Tales of love and loss among Borneo’s Pygmy Elephants

In the midst of Malaysia’s sweaty Sabah jungle, on the island of Borneo, an incredible encounter take place. Flora, a young pygmy elephant, approaches Englebert ‘Bert’ Dausip, a local wildlife ranger, and extends her trunk. Lacking an elongated proboscis of his own, Bert mimics the action with his arm, and the two characters connect, shaking and holding ‘trunks’.

Captured on film, this scene from Borneo’s Pygmy Elephants is an almost impossibly poignant moment. Elephants of all species are intensely tactile animals, constantly touching one another for reassurance and to express affection. This seemingly casual caress means Bert has been accepted by Flora, and although she is only about four years old, the rest of the group seem to accept her judgement of the strange bipedal creature who has been shadowing them unshakeably for days. The older females in the family—which is bossed by the matriarchs, as all pachyderm posses are—instantly warm to the human, and the mums and aunties show off their youngest calves to him, in a display of trust.

Bert has been following Flora and her family through the Borneo jungle and along the banks of the Kinabatangan River for some time. A skilled tracker, he climbed ‘listening trees’ to find them in the first place—because locating an elephant in the jungle is harder than you might expect—and then eavesdropped on their noisy chatter. When they move from one place to another during the night, he uses clues including dung droppings and the proliferation of butterflies that swarm around their fresh urine for the salt content, to trace their route along the river and through the trees.

Englebert and his Elephants. Image: From Borneo's Pygmy Elephants
Englebert and his new pygmy pachyderm pals, Flora and Feisty—scene from the film

Much smaller than their Asian cousins on the mainland, and with longer tails, bigger ears and rounder heads, these endangered animals are endemic to Borneo—in fact, they predominantly populate just the western part of Savah. They are also in severe danger of losing their struggle for existence, with vast swathes of the island’s rainforest being felled to make way for plantations, used to the produce the palm oil that is almost ubiquitous in products consumed in the West, from chocolate to bread.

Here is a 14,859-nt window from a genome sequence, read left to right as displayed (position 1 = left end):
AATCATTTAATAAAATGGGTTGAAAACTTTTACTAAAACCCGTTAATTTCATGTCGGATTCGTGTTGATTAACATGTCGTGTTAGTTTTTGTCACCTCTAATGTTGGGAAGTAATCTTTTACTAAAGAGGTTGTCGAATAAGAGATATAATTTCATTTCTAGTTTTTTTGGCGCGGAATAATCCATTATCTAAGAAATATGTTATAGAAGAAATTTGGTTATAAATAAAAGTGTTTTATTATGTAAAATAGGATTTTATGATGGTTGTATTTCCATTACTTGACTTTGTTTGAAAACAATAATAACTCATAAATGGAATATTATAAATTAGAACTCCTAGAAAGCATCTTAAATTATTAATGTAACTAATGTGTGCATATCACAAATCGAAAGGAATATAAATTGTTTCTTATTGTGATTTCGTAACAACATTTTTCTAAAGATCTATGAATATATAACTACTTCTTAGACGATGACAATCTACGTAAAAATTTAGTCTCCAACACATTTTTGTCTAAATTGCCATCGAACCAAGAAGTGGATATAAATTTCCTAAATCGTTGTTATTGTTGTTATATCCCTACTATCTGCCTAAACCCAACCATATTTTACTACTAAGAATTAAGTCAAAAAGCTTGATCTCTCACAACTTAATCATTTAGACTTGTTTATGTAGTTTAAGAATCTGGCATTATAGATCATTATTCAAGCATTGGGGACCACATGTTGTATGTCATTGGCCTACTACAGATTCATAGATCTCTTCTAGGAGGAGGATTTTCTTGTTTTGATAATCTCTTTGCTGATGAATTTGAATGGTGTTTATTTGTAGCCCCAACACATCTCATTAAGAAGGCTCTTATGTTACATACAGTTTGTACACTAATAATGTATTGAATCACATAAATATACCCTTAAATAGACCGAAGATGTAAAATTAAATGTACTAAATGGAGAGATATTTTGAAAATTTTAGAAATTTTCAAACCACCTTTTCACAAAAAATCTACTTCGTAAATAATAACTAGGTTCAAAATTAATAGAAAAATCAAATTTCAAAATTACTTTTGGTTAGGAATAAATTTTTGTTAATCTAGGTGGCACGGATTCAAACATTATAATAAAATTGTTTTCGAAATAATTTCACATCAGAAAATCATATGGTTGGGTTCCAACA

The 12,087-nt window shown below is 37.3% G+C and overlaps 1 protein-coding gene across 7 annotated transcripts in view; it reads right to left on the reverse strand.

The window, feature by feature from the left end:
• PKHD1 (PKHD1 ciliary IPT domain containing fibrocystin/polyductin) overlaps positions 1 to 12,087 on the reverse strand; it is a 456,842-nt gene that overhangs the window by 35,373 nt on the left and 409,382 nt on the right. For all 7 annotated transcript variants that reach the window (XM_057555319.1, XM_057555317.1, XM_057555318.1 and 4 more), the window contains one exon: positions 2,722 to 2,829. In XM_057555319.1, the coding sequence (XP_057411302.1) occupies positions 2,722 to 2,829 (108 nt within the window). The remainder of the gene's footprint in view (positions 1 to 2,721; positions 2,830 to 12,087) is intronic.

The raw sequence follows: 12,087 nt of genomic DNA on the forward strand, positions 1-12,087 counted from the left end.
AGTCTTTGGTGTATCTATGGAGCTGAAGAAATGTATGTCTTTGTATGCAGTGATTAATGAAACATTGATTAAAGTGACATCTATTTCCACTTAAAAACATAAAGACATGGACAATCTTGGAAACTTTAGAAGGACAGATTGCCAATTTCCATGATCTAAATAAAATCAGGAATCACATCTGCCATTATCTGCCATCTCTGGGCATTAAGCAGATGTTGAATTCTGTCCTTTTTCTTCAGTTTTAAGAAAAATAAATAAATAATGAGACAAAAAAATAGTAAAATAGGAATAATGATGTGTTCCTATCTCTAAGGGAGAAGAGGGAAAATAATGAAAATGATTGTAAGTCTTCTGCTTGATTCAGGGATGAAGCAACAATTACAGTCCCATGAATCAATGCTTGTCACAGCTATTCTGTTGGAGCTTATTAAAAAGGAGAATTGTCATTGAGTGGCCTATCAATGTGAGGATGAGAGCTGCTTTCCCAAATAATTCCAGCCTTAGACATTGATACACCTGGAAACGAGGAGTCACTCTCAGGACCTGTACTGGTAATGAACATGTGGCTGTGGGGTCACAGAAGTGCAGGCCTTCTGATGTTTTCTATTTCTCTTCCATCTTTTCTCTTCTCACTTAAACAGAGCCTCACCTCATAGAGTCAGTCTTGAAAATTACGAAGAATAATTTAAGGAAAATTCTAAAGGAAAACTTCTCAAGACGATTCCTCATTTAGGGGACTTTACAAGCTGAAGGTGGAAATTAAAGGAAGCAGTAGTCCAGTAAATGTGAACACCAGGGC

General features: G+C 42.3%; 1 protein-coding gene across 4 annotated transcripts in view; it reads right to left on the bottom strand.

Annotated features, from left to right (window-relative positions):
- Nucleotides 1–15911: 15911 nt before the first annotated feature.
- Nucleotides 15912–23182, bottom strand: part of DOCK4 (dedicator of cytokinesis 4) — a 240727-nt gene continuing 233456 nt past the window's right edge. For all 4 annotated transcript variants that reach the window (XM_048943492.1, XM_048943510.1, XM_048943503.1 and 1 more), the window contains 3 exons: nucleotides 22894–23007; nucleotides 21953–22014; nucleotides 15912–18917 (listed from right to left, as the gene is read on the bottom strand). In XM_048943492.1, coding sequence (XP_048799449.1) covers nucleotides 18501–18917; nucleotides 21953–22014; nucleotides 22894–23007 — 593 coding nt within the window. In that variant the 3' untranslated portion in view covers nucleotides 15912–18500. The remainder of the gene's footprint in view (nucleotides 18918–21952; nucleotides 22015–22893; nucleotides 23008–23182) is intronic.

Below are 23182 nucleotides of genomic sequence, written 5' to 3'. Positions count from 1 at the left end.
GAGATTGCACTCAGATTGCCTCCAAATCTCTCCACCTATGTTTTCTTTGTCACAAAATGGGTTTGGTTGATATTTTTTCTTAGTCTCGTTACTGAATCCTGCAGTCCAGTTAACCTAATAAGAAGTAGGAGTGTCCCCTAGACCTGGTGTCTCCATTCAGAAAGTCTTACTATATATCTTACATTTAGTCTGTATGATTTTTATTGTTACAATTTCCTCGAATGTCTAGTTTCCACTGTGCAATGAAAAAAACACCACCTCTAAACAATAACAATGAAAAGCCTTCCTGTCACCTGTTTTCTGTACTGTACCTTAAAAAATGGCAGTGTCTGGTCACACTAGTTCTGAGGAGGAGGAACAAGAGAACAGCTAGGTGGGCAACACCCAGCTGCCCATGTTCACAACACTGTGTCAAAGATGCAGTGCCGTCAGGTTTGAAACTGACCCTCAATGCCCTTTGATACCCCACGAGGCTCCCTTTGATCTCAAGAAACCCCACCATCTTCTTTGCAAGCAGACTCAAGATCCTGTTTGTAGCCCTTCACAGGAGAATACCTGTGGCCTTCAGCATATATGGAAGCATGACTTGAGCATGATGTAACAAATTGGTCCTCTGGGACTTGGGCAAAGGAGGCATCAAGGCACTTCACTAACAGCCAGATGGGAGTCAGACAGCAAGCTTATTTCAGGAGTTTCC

Up until relatively recently, biologists believed that the pygmy pachyderms were an invasive species, runaway domestic elephants that had been given as gifts to the sultan of Sabah a few centuries ago and then escaped. Modern methodology put paid to that, with DNA collected by researchers like Bert revealing that the animals had actually been resident in Sabah’s rainforests for over 300,000 years.

To find out more about these enigmatic elephants, Bert was dispatched by the WWF and Sabah Wildlife Department to locate and spend extended time with a group. Braving leeches and horrific humidity, the ranger stuck to his task and fulfilled his brief brilliantly.

Bert began by keeping a polite distance between himself and the family—they might be small compared to their relations, but pygmy elephants can still be lethal if you anger them. Cautiously, though, he won their trust, and the friendship of Flora and her little companion Feisty, even if you young elephants did initially attempt to kung-fu kick him (check out the footage—very funny).

Baby Fig gets a wake-up call from her mum
Baby Fig gets a wake-up call from her mum—scene from the film

Building a special bond he witnessed (and the film captures) things that have never been seen or recorded by humans before, including the antics of a highly aroused and very aggressive lone bull elephant who gatecrashes the party and forces Bert to scramble up a tree, a massive extended family reunion of 50 elephants, hilarious interaction between orang-utans and elephants around a fruit tree, and the first days of life for a newborn baby elephant he calls Fig.

While Bert and the camera watch on, Fig is initiated to the Kinabatangan River, which will run through the middle of her life for another 70 years. Or maybe not. A logging barge is filmed going past, taking trees felled to make way for palm plantations that threaten the terrain and migratory routes of all these pygmy elephants. Is the end of these amazing animals’ narrative nigh, or will Bert’s painstaking field research pay off and win them the protection they need? Watch the film to find out.

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